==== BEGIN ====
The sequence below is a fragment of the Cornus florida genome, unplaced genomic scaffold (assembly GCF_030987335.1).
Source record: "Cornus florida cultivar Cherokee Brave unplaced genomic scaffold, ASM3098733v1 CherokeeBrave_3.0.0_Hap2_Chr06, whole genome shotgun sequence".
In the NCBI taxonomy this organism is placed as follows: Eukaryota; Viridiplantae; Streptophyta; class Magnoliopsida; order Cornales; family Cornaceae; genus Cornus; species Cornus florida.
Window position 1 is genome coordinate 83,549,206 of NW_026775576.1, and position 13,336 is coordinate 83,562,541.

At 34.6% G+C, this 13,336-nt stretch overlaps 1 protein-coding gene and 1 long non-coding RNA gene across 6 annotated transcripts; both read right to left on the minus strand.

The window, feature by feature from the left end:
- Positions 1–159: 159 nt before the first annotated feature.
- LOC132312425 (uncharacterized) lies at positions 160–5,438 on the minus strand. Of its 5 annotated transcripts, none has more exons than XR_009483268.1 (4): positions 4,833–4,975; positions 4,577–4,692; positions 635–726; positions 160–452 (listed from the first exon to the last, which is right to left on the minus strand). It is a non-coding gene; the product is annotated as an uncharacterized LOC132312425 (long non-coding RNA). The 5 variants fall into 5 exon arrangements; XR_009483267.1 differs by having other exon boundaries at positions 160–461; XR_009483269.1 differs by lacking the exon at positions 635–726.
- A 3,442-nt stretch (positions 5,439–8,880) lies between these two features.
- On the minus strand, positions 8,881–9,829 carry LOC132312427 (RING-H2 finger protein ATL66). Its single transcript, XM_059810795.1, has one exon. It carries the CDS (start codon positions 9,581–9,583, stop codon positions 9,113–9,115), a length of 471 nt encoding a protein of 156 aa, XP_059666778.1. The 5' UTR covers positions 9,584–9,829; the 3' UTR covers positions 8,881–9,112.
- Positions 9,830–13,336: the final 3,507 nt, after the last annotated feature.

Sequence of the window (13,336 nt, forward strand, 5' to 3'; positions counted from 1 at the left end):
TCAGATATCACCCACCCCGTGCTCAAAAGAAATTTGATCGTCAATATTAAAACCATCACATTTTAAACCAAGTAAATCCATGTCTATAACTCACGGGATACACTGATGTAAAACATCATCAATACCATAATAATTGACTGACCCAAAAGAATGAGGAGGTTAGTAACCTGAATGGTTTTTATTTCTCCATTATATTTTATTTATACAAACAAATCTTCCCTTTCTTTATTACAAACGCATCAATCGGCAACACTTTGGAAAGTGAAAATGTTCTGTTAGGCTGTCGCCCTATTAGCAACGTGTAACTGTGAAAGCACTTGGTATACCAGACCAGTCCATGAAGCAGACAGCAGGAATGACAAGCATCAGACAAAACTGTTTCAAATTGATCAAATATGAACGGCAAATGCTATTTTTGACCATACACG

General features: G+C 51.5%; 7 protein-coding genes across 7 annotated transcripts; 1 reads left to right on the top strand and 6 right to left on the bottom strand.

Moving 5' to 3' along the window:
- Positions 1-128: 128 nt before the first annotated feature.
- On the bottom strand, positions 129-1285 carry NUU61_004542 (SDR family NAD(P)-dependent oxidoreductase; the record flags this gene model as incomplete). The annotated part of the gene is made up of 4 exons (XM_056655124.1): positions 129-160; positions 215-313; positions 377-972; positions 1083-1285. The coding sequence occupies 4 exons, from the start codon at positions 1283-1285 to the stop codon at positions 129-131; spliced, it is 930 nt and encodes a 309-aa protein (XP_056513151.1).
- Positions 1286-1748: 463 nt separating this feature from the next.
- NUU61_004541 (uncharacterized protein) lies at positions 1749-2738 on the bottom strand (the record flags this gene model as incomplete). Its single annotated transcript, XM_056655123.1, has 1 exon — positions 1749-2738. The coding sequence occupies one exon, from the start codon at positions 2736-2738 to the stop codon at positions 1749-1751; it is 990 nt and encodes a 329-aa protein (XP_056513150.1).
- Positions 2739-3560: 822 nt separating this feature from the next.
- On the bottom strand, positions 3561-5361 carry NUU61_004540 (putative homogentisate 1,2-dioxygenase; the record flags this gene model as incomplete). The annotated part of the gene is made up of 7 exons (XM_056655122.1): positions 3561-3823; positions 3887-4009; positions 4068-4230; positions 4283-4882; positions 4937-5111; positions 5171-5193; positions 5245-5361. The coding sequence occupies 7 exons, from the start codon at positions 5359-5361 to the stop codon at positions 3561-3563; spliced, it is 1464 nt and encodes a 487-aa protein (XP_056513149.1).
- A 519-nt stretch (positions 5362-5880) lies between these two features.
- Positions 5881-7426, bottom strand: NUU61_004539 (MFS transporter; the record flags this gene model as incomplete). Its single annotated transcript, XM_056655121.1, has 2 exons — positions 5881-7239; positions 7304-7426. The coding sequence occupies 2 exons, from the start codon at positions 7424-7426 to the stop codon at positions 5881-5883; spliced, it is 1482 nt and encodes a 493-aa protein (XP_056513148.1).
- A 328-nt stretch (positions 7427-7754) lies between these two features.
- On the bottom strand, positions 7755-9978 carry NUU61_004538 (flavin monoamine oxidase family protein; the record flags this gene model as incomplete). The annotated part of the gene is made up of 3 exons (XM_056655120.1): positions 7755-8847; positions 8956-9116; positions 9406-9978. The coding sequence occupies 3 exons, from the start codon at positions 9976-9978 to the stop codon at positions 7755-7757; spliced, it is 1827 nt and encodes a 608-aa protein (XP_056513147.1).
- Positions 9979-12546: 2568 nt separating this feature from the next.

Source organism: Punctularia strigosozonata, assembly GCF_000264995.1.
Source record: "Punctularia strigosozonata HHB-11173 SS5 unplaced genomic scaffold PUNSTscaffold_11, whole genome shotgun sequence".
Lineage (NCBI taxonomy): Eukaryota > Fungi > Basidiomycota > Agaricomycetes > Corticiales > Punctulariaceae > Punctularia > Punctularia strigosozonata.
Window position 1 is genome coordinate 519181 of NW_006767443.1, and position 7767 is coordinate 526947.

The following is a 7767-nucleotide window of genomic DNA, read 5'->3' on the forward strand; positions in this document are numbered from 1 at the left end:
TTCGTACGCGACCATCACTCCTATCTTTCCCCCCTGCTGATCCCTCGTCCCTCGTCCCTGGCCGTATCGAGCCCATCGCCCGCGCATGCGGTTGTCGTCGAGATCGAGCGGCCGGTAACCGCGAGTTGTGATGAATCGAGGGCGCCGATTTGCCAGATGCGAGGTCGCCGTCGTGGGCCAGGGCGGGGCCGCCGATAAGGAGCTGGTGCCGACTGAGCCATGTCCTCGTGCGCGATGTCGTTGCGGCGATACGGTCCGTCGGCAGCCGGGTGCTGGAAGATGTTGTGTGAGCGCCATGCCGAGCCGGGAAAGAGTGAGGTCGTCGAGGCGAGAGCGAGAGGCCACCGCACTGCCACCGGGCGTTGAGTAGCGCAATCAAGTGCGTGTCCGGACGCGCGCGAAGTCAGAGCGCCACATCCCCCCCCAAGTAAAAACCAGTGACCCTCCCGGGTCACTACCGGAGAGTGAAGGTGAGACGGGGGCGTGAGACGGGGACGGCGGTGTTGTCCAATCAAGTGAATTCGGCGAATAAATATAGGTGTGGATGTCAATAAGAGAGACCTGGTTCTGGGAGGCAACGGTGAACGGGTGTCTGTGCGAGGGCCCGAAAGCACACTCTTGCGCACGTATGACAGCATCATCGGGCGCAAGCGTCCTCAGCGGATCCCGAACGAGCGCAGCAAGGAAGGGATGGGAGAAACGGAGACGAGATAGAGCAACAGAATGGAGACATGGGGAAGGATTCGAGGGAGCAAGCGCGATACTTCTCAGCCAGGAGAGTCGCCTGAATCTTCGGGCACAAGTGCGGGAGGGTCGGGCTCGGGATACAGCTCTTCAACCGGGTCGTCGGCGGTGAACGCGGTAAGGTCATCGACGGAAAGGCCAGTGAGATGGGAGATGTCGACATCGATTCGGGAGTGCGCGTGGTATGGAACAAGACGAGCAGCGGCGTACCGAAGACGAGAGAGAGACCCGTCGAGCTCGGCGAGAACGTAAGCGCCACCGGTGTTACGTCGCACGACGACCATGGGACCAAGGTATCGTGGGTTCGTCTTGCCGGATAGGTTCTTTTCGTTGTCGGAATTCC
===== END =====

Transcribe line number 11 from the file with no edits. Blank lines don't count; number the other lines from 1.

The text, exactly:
- Positions 9,830–13,336: the final 3,507 nt, after the last annotated feature.